1 in 4 people in the UK have hay fever.
On average, those with hay fever suffer 8 serious episodes a year with each lasting approx 12 days. 50% of sufferers report impact on sleep patterns. 37% report social lives affected due to having to stay indoors. 30% report reduced exercise time and 22% report reduced quality family time due to hay fever symptoms (Allergy UK 2014). Also, hay fever affects emotions – 51% of sufferers report feeling frustrated and irritable, sluggish and slow. 40% of GCSE students with hay fever are more likely to drop a grade than those without and 70% more likely if they taking sedating antihistamines close to exams.
Public Health Concerns
Riggs (2014) conducted a survey analysing the most significant concerns of Local Authorities and H&S Practitioners. The top concern was cigarette smoke followed by air pollution from cars and factories then drinking alcohol, obesity and chemicals in food/drink. IAQ (HVAC sealed buildings) was ranked 9th and IAQ (naturally ventilated buildings) was ranked 10th out of 13 options.
An EC report in 2004 surveyed 24,798 people from 15 member countries about attitudes/risk perception toward the environment. 45% of citizens reported concern about air pollution and 35% reported concern about chemicals within everyday products. In 2011 a similar survey showed 35% of citizens reporting concern for air pollution, demonstrating a reduction in concern. Similarly, 94% of people in 2004 agreed that the state of the environment influences the quality of life which reduced to 85% in 2011 (put down to the global economic situation).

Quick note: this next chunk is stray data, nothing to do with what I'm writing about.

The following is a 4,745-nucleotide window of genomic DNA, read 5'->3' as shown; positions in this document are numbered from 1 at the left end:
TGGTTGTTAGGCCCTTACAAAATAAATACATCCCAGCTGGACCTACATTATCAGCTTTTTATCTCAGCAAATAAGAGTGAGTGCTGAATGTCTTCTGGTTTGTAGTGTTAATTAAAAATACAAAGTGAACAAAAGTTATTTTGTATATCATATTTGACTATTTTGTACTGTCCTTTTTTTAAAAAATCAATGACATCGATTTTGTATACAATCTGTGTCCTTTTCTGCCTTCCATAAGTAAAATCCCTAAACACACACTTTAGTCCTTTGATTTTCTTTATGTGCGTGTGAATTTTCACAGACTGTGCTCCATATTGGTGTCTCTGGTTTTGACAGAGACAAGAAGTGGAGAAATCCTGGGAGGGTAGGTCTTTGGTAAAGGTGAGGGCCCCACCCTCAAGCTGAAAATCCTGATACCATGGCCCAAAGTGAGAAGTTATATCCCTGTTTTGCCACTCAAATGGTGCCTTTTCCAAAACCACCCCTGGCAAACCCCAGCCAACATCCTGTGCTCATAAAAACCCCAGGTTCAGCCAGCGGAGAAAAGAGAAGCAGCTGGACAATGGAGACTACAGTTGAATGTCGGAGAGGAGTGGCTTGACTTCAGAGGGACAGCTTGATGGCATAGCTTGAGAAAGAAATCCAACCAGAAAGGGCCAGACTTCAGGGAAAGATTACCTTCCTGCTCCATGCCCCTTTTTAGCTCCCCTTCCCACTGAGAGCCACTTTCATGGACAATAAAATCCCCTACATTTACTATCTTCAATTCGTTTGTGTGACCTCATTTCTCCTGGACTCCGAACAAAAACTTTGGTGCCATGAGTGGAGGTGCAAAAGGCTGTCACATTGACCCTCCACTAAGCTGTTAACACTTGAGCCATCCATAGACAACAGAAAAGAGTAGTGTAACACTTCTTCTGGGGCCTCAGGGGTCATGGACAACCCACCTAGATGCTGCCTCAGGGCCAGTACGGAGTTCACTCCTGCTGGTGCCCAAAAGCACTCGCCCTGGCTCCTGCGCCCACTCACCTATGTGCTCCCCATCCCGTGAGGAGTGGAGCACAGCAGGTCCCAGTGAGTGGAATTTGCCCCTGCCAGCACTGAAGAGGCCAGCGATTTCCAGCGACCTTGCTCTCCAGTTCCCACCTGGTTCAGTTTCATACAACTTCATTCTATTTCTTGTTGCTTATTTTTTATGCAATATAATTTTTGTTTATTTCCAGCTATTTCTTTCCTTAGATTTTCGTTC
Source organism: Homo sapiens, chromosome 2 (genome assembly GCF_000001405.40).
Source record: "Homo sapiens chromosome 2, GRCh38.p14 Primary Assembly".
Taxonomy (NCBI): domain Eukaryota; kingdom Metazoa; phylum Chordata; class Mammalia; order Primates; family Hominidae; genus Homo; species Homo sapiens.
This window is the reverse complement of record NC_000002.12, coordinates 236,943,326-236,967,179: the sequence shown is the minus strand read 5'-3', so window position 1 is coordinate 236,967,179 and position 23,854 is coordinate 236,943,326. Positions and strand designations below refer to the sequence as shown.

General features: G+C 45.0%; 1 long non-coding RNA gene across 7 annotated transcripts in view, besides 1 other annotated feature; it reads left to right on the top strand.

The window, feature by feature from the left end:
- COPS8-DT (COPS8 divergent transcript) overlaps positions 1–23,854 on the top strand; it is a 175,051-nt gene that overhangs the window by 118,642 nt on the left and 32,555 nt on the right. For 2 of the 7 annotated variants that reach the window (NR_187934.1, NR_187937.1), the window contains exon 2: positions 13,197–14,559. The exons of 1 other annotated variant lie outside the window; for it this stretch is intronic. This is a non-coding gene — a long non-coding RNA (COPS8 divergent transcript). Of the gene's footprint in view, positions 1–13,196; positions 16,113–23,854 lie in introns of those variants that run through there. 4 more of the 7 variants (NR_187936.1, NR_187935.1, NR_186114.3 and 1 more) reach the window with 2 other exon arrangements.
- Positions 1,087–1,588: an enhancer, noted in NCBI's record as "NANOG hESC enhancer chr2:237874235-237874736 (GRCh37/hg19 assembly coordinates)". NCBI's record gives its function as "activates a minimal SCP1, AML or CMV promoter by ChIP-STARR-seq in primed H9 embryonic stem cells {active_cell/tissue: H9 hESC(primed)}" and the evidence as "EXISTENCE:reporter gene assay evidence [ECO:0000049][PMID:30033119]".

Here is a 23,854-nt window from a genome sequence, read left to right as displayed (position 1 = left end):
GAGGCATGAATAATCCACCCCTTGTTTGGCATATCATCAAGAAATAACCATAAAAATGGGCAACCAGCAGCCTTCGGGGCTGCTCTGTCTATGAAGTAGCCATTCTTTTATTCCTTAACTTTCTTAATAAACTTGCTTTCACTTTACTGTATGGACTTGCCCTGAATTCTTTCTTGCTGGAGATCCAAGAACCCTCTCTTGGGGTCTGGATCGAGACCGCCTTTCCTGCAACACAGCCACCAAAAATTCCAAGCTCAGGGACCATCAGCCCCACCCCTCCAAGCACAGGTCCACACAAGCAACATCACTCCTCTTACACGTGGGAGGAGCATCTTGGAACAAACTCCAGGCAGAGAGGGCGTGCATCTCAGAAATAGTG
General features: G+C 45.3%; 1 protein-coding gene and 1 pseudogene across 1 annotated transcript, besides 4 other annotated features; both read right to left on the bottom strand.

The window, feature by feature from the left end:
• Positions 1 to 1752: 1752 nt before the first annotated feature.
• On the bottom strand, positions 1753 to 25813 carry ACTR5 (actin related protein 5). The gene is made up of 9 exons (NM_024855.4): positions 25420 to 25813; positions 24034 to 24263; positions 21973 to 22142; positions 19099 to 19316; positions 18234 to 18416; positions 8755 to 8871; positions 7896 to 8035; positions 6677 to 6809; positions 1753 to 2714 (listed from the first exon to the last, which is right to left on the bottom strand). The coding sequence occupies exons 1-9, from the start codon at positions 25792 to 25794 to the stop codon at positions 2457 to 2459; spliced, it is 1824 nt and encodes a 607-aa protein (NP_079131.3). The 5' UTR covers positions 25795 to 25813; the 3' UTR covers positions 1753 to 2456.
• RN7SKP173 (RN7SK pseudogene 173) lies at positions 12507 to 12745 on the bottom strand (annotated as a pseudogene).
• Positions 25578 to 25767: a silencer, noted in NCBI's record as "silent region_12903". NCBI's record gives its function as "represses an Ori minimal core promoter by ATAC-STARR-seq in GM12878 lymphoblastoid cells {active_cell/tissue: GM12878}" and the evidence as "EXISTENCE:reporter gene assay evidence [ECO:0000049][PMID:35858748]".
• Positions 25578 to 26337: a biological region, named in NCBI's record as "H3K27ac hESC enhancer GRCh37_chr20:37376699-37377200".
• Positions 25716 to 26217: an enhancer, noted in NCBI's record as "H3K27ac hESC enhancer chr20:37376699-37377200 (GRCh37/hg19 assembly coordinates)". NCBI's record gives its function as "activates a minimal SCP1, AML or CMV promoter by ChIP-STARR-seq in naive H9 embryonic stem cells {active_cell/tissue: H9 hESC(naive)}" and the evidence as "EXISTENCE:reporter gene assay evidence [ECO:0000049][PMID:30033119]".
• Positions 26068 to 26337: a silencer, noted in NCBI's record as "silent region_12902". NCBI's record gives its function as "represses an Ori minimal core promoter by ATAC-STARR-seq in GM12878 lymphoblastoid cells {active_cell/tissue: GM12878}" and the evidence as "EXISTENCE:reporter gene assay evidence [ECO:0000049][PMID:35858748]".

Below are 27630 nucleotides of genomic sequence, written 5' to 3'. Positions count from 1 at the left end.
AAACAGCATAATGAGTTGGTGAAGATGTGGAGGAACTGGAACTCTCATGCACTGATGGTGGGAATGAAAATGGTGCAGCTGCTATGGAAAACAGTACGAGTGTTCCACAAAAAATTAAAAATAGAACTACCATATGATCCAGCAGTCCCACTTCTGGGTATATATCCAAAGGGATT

COMEAP (2011) reviewed the public’s perception of air pollution and reported “there is both a lack of awareness amongst the public regarding the links between air pollution and ill health, and a lack of understanding concerning existing air quality information”.
Odours can influence the assessment of indoor and outdoor air quality. Risk perception and the correlated personal perception of health risks of an individual are important factors to consider within the IAQ discussion (although caution should be applied to skewing overreaction to risk whereby the public demands remediation even when experts judge the risk to be low/non existent).
In 2013, the Eurobarometer interviewed 25,557 citizens across 27 member countries to understand awareness of chemicals within products we eat/drink (83%) and whether they believe the air they breathe contains chemicals (90%). Also 69% said it was not possible to completely eliminate chemical substances from our daily life and 58% said new chemical substances can help reduce the use of natural resources (although only 43% said this can contribute to a better environment).
Poor IAQ can have both physical and psychological effects on occupants. When assessing IAQ health risk must consider a) dose/multiple doses, b) exposure duration, c) vulnerability and d) perception of risk.
During inhalation, PM > 5 microns trapped by cilia in airways. PM < 5 microns enter lungs
Acute (immediate/short term) effects are often reversible. Chronic (long term) effects are often irreversible ie. lung cancer from radon, leukaemia from benzene. Allergies and asthma are by far the most common of all chronic diseases compared to heart disease, cancer and diabetes.
Sick Building Syndrome
Building related illness or allergic rhinitis affects 1 in 5 people in the UK and is caused by inhaled/ingested allergens ie. pollen, dust, mould, skin. Asthma triggers include smoke, chemical odours, NO2, dust, dust mites, moulds, pet dander etc.